One young attendee checks out The Day-Glo Brothers under black light. Photo courtesy of Donna Bowman Bratton.

Last Saturday’s BookPeople party celebrating The Day-Glo Brothers was one of the best days of my life. Donna Bowman Bratton and Christy Stallop have already documented the event nicely with kind words and lots of photos, but I’d just like to say a couple more things about it:

1) I had way more fun than I ever would have thought possible — and my expectations were running pretty high to begin with.

2) Thank you! To everyone who showed up, took pictures, bought books (the store sold out!), asked me to sign them, ate cookies, made daylight-fluorescent crafts, listened to what I had to say, spread the word, hosted me, introduced me, or otherwise helped out — you made my day. You made my year.

[Update: Greg Leitich Smith and Moxy Jane have also posted accounts and photos of the big event. Thanks, guys!]

I hadn't had this many people paying attention to me since my wedding day. Photo courtesy of Christy Stallop.

I was on vacation all the following week, and I had no reason to suspect that the story of this book would get even better while I was out. I was essentially offline for the entire time, so I figured that even if things did get better, I wouldn’t know about it until I was back in front of my computer.

Then on Wednesday I got a call from my editor at Charlesbridge: The Day-Glo Brothers had received its third starred review, this one from School Library Journal (“The story is written in clear language and includes whimsical cartoons. … This unique book does an excellent job of describing an innovative process.”), following stars from Kirkus and Publishers Weekly.


Some might possibly wonder — OK, at least one person has already stated as much — whether this book’s warm reception will give me a swollen head. I’m not too worried, though, as the universe has shown that it has ways of keeping me in check.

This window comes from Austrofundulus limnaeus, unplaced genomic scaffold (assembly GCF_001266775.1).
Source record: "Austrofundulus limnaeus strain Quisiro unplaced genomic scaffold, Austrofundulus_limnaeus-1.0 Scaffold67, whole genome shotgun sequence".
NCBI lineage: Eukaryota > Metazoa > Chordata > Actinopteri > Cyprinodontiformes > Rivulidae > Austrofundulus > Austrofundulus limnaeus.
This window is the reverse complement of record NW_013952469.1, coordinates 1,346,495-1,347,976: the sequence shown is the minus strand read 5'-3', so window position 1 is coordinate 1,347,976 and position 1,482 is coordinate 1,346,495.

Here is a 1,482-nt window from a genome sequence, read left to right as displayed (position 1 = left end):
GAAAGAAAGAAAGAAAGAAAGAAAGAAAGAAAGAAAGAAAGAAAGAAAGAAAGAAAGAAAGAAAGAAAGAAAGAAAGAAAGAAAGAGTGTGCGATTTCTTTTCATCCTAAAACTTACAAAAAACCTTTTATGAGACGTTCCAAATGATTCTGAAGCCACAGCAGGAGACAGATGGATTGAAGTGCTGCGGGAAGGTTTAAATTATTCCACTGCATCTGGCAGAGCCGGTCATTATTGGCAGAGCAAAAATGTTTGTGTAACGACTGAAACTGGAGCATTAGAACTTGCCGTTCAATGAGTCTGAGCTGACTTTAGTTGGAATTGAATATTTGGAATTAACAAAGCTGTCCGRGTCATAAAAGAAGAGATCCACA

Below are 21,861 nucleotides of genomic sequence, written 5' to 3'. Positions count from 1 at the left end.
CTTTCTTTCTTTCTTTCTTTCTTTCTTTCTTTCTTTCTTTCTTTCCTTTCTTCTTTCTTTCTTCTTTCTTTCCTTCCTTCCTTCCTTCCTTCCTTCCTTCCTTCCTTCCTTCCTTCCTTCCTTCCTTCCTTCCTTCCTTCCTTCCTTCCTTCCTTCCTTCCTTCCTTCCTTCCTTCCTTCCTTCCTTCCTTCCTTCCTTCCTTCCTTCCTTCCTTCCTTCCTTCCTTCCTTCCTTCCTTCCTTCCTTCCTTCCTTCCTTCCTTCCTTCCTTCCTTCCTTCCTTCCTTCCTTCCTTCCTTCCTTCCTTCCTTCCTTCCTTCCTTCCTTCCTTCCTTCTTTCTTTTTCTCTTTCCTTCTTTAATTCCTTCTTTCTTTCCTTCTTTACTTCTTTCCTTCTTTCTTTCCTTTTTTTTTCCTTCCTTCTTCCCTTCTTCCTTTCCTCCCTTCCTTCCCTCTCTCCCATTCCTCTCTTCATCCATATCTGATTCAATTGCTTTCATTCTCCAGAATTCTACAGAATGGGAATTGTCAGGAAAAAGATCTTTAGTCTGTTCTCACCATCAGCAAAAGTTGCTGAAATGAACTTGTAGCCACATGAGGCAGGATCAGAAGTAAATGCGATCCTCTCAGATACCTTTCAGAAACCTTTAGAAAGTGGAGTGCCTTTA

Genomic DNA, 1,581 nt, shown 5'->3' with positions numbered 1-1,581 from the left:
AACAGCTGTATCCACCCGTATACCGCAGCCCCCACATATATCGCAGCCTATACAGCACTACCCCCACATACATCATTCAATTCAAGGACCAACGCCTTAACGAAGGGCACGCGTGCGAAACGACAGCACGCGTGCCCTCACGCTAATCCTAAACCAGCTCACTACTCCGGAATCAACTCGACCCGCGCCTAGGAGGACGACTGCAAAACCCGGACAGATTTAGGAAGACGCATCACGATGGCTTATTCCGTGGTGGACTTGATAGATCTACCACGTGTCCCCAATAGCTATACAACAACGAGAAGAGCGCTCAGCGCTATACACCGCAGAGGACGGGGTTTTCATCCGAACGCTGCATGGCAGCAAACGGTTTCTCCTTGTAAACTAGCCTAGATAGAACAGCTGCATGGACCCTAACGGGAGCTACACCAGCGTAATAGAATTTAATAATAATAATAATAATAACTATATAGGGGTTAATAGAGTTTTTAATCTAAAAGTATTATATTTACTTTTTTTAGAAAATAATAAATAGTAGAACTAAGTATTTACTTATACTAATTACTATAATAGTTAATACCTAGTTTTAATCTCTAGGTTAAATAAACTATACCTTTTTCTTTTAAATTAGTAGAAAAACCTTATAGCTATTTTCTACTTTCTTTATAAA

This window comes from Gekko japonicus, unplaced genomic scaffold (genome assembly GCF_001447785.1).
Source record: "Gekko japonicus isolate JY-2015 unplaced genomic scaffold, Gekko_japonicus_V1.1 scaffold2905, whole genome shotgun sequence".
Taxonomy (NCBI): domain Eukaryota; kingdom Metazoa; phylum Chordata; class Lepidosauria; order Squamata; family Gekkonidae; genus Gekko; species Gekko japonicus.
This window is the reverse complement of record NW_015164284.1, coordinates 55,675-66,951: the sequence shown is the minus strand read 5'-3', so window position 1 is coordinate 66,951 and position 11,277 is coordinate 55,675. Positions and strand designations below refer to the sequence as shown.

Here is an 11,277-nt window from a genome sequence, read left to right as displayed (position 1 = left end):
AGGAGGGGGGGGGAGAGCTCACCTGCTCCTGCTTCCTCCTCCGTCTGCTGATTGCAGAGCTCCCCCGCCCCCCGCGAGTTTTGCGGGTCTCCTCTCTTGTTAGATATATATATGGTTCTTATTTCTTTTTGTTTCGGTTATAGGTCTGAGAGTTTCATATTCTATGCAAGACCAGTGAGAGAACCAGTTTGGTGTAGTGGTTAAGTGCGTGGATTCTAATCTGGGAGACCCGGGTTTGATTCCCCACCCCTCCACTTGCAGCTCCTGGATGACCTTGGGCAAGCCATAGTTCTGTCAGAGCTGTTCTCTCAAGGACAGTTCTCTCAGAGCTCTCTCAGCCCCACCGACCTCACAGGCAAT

Immediately after the party at BookPeople, I headed up the street to have a late lunch with a fun assortment of relatives, children’s literature peers, and college friends. As it has been for every day these past few weeks, the temperature in Austin was north of 100 degrees, or heading that way. Still, the outdoor seating area was shaded, and with fans and misters blowing on us, sitting outside was quite bearable — even for me in the bright green necktie you can see in the photo at the top.

I almost never wear a tie these days, but for some reason the old reflex kicked in, and when my lunch arrived, I flipped my brand-new, first-time-being-worn tie over my shoulder. I then grabbed the bottle of ketchup, gave it a shake and a twist of the cap and —


Ketchup everywhere. Everywhere on my equally brand-new white shirt, at least, and some on my aunt, too. Not on the tie, though — the daylight-fluorescent tie came through without a spot.

Now, if you have a copy of The Day-Glo Brothers handy, turn to the spread in which Bob Switzer is in bed recuperating from his head injury. See those objects that he’s hallucinating? They aren’t marked with a brand, but they’re clearly identifiable to anyone who’s ever sat at an American restaurant table.

Care to guess which brand of ketchup I wore home from my big day?

The table stocked with daylight-fluorescent craft materials was a hit. Photo courtesy of Carmen Ramirez McFarlin.

These went fast. Glad I wasn't counting on leftovers. Photo courtesy of Carmen Ramirez McFarlin.